• A marketeer’s realization that a customer need is not being met adequately by existing products or functions
  • An employee’s realization that an impending piece of regulation or legislation will fundamentally alter the industry.
  • An auditor’s realization that a pattern of transactions show fraud
  • An engineer’s realization that they have created a novel invention

Strategic insights are those insights that are useful for developing organizational strategy.

Three Kinds of Insights Needed for Business Strategy

In the context of organizational strategy, the strategist is searching for three kinds of insight. They are:

  • Insights about the current situation. What are the problems and opportunities?  What are stakeholder aspirations and motivations?
  • Insights about the future. What will be different, and what is preferred? Since choice of customers tends to be one of the most strategic decisions, what customers might be best to serve?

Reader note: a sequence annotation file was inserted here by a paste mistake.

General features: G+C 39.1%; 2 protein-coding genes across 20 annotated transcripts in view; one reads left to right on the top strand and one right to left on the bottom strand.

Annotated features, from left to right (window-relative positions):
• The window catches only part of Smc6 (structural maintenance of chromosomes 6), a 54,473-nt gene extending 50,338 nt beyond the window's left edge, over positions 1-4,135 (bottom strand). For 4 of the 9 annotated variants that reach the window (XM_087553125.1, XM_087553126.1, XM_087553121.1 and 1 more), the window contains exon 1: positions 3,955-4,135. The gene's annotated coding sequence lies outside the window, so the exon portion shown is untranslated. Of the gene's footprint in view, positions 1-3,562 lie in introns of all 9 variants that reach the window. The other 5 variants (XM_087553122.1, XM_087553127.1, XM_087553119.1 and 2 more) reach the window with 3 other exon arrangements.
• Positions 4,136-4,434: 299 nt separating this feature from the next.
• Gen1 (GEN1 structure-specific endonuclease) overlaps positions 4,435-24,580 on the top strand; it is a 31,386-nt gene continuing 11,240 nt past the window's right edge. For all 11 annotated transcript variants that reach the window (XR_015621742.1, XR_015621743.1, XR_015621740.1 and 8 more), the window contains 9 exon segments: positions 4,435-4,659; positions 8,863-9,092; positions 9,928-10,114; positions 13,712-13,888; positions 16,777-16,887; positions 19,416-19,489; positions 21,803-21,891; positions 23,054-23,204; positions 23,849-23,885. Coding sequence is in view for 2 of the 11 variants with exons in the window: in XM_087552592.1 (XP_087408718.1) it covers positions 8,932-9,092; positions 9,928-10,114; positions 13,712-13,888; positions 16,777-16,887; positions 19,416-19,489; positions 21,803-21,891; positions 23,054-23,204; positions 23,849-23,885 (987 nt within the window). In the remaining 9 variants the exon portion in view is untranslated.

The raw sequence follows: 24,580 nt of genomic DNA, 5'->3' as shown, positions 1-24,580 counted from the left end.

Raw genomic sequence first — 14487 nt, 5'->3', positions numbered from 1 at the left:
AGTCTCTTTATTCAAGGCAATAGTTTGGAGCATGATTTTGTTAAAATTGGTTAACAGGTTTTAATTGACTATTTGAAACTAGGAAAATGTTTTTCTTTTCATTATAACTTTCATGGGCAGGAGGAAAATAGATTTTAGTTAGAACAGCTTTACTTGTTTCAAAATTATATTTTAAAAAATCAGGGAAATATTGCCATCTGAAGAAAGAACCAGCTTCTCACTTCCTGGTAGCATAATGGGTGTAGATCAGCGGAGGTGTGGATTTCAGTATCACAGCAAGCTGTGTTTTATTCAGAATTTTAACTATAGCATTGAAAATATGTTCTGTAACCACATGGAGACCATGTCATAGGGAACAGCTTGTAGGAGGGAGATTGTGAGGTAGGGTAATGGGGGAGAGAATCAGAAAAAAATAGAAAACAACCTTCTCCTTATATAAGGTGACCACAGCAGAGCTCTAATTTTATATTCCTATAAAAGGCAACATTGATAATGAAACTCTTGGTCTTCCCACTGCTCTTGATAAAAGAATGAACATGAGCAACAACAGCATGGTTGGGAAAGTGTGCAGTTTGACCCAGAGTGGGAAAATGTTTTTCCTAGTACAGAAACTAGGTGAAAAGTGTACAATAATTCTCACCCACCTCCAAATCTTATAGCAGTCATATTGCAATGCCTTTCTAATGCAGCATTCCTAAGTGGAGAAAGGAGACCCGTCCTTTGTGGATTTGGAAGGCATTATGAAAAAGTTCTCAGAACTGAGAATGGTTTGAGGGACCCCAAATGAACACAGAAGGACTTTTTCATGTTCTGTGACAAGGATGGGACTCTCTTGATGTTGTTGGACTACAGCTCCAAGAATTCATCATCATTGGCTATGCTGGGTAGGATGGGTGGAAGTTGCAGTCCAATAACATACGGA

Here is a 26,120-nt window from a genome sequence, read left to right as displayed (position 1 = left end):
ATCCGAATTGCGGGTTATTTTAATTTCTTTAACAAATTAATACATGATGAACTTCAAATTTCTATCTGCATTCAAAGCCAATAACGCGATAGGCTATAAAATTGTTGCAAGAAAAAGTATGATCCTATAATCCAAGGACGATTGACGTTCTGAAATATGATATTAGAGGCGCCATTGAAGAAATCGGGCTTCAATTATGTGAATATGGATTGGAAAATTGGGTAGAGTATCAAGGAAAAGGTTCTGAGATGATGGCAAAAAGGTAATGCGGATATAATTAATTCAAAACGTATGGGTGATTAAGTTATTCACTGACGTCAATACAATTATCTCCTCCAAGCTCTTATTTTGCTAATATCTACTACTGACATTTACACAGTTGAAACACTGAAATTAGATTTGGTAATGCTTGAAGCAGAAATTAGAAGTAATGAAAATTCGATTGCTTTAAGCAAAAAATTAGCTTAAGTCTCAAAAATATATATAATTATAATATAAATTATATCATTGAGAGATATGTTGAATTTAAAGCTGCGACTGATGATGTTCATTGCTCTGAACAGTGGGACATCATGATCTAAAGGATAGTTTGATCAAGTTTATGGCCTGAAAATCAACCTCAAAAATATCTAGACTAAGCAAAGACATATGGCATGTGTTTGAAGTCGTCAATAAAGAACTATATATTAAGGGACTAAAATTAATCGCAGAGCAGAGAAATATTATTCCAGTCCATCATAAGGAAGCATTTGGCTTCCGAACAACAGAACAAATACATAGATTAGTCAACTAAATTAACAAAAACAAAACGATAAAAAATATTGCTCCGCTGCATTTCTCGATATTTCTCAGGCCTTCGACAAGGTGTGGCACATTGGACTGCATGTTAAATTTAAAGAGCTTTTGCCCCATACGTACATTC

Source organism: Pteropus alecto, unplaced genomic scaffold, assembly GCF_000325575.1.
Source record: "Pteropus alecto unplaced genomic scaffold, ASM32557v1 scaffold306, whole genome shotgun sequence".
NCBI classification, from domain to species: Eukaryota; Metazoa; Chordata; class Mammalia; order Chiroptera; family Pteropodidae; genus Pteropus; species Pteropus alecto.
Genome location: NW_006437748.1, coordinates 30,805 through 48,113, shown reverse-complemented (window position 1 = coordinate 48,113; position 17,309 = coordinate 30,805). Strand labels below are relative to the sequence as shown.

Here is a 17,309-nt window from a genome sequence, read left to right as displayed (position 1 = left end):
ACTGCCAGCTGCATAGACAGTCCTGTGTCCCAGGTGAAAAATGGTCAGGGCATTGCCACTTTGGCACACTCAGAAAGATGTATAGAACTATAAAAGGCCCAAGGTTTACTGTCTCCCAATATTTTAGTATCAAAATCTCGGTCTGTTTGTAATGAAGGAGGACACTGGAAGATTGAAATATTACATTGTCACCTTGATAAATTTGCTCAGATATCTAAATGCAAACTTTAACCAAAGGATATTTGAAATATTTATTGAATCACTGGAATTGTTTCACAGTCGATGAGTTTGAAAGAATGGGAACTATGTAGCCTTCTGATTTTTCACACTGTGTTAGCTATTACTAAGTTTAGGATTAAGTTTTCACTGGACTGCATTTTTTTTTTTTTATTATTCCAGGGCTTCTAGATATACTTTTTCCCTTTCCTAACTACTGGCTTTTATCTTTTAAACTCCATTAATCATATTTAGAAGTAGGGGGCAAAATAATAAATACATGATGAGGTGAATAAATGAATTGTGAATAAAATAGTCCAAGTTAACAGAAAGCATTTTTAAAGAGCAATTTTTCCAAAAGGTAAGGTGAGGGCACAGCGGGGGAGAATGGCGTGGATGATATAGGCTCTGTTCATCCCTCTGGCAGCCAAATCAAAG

• Insights about how to bridge the gap between present and future. These insights involve problem solving: taking into account a full range of constraints: competitive response, political will, resources, and organization.

Insights are a Neurological Flash

Research into the functions of the brain reveal  the right hemisphere a region (more specifically in the right hippocampus) is the location responsible for  insights involving verbal information. As neuroscientists continue mapping the brain, we are sure to get a better understanding of those mechanisms responsible for the practice of thinking strategically.

How to Generate Insights: Balance Thinking Hard with Detachment

Individuals have their own style of doing things. Research has not shown one best practice for generating insights. Rather than give you a cookbook, let me encourage you to apply some energy to each of these five activities.  Be patient, and insights will emerge!

  • Preparation – identifying issues, collecting and categorizing information, assembling resources
  • Analysis – actively looking for relationships and patterns in data. Continually asking questions and reframing to find new perspectives. Searching for what is interesting. Validation and hypothesis testing.
  • Detachment – Getting away from the issues and allowing the subconscious to work on the issues.